If I look at items I care about like Education, Health Care, and Jobs/Employment – I still think that there are many parties who’s policies I agree with. So I don’t see spoiling a ballot as a reasonable option for me currently.

Then on to the simplest strategy: “Voting”. It looks like it should be so simple, but even here there’s the pressure of, as Helen Zille stated recently in a speech, “A vote for any other party is a wasted vote”.  I’m not a fan of the idea that any vote is wasted – if I really and truly believe that the “KISS” party was the only one with the right plan for the country… Even if voting for them does not give them enough votes for a seat in parliament, it does do two important things:

  1. It’s a vote that’s not going to a party you don’t believe in
  2. Your chosen party can see a growth in support and hopefully will be more motivated for the next elections. (Possibly you might also consider helping them spread their ideals, to improve their results next time)

So for me, no vote is “wasted” and by suggesting that a vote can be “wasted” puts unnecessary pressure on people and highlights either that the system is flawed or that the person saying it is not being practical.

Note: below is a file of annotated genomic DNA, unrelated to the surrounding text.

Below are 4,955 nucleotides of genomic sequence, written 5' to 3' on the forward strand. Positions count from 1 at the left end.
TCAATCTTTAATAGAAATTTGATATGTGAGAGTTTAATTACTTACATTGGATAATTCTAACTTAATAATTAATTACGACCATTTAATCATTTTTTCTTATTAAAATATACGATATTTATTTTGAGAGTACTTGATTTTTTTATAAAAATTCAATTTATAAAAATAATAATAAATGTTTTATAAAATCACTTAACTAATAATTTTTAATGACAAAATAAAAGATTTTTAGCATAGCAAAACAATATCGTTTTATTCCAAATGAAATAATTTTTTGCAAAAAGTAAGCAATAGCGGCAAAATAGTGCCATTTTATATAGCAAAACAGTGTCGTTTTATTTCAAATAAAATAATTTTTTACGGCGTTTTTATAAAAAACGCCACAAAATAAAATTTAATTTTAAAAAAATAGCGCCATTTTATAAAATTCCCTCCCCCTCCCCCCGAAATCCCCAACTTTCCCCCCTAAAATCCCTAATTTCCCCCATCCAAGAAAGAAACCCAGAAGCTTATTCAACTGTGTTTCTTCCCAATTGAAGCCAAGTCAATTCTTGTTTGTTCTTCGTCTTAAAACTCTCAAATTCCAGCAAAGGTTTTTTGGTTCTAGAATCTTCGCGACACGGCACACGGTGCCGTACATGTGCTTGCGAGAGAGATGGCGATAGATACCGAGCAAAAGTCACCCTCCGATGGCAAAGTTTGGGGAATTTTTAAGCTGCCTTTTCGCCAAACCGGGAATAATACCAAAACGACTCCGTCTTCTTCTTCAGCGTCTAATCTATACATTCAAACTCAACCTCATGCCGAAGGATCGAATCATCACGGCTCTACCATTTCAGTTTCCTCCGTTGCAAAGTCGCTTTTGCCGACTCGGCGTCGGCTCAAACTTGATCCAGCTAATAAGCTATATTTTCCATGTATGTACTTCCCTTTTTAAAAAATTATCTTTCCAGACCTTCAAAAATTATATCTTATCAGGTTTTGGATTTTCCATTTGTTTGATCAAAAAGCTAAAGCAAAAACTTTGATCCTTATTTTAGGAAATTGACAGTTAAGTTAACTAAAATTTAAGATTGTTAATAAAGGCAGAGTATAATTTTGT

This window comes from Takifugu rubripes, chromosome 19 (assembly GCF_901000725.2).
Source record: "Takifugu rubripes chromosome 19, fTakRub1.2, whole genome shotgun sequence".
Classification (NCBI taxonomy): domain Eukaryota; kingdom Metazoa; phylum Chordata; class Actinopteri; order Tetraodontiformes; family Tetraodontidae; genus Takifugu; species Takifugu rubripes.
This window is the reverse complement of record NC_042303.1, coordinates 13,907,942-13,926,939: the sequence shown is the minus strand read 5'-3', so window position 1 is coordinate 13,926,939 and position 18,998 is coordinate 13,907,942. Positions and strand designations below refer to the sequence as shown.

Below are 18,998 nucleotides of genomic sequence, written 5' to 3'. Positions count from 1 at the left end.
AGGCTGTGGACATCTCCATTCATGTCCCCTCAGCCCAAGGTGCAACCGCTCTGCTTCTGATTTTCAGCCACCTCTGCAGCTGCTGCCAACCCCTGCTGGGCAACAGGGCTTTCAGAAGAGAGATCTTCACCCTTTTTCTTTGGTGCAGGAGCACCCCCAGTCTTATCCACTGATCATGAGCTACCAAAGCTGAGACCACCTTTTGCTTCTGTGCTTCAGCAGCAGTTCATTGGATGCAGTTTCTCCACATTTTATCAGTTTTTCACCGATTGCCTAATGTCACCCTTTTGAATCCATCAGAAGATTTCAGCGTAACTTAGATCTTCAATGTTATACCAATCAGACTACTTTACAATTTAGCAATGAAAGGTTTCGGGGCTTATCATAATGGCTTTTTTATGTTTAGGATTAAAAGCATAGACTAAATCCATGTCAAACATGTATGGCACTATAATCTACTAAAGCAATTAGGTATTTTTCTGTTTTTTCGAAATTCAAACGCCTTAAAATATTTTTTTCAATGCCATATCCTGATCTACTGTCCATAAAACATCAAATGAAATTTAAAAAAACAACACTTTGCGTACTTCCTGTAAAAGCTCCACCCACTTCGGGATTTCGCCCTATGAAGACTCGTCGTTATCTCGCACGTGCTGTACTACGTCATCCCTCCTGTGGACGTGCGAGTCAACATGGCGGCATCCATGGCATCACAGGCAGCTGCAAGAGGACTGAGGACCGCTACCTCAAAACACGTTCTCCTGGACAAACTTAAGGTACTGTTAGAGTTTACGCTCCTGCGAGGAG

There’s a whole “first past the post” vs “alternative vote” debate, which would allow those “minority” votes to have far greater say but even without that in place a “minority” vote still has plenty of merit. 

I haven’t done all the reading up (I think SA has some odd way of calculating “seats in parliament), but if it’s as simple as us having 400 seats in parliament, so to get a single seat you need 1/400, or 0.25% of the national vote.  Lets look at the implications of this 0.25% restriction:

  • We had 33 or 29 parties on our ballot today (depending on which list I manage to find). Lets use the bigger number (33)
  • Lets assume only 2 Parties who get all the votes, and everyone else gets less than 0.25% of the vote
  • That means we have 31 parties getting less than 0.25%, and 2 parties splitting the rest.
  • In reality just about 45% of the parties from the last election got less than 0.07%
  • So lets assume that 15 parties got 0.1, 16 parties got 0.24999%, and the rest was split across the top 2 parties.
  • That works out to 5.5% of the national vote that’s gone to parties who won’t get a seat in parliament, and 94.5% of the vote going to parties who will get a seat.

Even in a fairly “worst case” scenario, we have pretty much every vote counting for a seat in parliament.  In the last elections those “no seat” parties counted for 0.77% of the vote.  That’s hardly anything. 

The counter to that is that if the 0.77% had ALL gone to the ANC’s vote that would have pushed them into a 2/3 majority and they could have just outvoted every other party on any decision.  But that’s just scare-mongering, and in reality the fact that the 0.77% didn’t go to the ANC just proves that every vote counts – no matter how small that % change is, it could have a BIG impact.

In the end I’m all for “voting for anyone you believe will make a change for the better”, but I’d love it more if people were more actively involved in making a change to SA than a simple “X” mark every 4 years.